Farm Classics with Peter O'Brien
HAVING enjoyed great success in combine harvester sales in the 1950s with the 780 combine, Massey Ferguson introduced the 415 Mulitflow combine in 1961.
A curvy, streamlined, six walker combine, the 415 slotted in below the higher capacity 510 and 515 with Massey Ferguson claiming the 415 was capable of harvesting up to 7tons per hour.
New to the design was the relocation of the engine from threshing area to above it, allowing the threshing cylinder and elevator to be mounted lower.
A Perkins A4.300 is the heart of the combine- the 4.9l engine producing 80hp.
Situated just to the right of the operator’s platform, an inspection hatch was convenient for quick checks, while impairing the operators hearing was not such a bonus! A powered rotary screen also helped to keep the radiator clean.
The harvester is fitted with power steering as standard and automatic table height control could also be specified which allowed the cutting table to ‘float’ using hydraulic accumulators.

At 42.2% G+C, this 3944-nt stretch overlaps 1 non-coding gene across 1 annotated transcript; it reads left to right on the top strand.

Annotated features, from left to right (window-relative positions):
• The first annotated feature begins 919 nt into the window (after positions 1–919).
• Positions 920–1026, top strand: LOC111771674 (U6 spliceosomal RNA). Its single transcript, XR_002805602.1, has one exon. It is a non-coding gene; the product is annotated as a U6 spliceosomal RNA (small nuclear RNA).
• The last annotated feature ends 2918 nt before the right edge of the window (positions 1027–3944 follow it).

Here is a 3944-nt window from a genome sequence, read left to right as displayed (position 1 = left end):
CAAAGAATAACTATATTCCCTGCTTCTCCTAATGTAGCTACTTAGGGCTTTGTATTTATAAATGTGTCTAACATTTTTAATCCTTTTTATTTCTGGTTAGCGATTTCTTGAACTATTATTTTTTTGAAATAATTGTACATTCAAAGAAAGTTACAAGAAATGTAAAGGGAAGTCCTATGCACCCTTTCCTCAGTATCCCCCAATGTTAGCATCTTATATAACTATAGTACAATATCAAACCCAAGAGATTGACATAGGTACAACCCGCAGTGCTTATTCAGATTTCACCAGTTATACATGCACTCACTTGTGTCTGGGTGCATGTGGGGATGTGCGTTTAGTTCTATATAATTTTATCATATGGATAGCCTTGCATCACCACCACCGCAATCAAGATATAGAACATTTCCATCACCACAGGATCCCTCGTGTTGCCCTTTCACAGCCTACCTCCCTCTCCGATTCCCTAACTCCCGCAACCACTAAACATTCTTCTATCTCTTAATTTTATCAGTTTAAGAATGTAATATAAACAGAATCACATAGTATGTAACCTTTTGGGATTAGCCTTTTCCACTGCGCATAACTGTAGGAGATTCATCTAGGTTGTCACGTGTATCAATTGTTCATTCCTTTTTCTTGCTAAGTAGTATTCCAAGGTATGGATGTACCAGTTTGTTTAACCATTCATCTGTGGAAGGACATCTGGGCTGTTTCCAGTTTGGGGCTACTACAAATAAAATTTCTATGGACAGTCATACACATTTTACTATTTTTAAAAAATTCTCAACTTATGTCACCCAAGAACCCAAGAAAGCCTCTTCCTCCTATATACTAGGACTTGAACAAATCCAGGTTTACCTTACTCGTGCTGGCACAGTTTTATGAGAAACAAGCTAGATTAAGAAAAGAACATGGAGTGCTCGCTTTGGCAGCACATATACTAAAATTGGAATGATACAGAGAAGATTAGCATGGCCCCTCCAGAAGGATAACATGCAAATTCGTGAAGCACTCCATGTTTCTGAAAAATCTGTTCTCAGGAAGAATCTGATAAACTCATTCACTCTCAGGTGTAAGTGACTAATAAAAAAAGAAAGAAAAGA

The operator’s platform is offset to the left hand side of the combine, a trait shared by Massey Harris and Massey Ferguson combines into the 80s. This stands in stark contrast to the majority of other combine manufacturers who favoured the central position of the operator’s deck.
In theory, rising dust from the elevator was out of the driver’s face, while the engine fan also helped to dispel the dust – but we’ll let drivers tell that story!
The combine is fitted with a low slung saddle type grain tank, located behind the operator and engine. Grain is augured to a deflector plate which ‘shares’ the grain evenly into the two tanks- left and right. The function of this is to evenly distribute the weight and to aid stability when cutting steep gradients, as it significantly lowers the combines centre of gravity.
Grain capacity of the 415 sits at 65 bushels in wheat, which equates to 1.7 tons.
Three header options were available: 8.5ft, 10ft and 12ft, with the 10ft proving the most popular.
At the time, Massey Ferguson were also boasting their new Quick Attach header allowing the header to be detached and placed on a transport trolley by releasing two snap-shackles on the elevator, as well as hydraulic hoses.
If you are using a classic combine, we would like to hear from you!
• Contact Peter at [email protected] or see Instagram @flashphotoscork
Massey Ferguson 415
Perkins A4.300 4cyl
Years of manufacture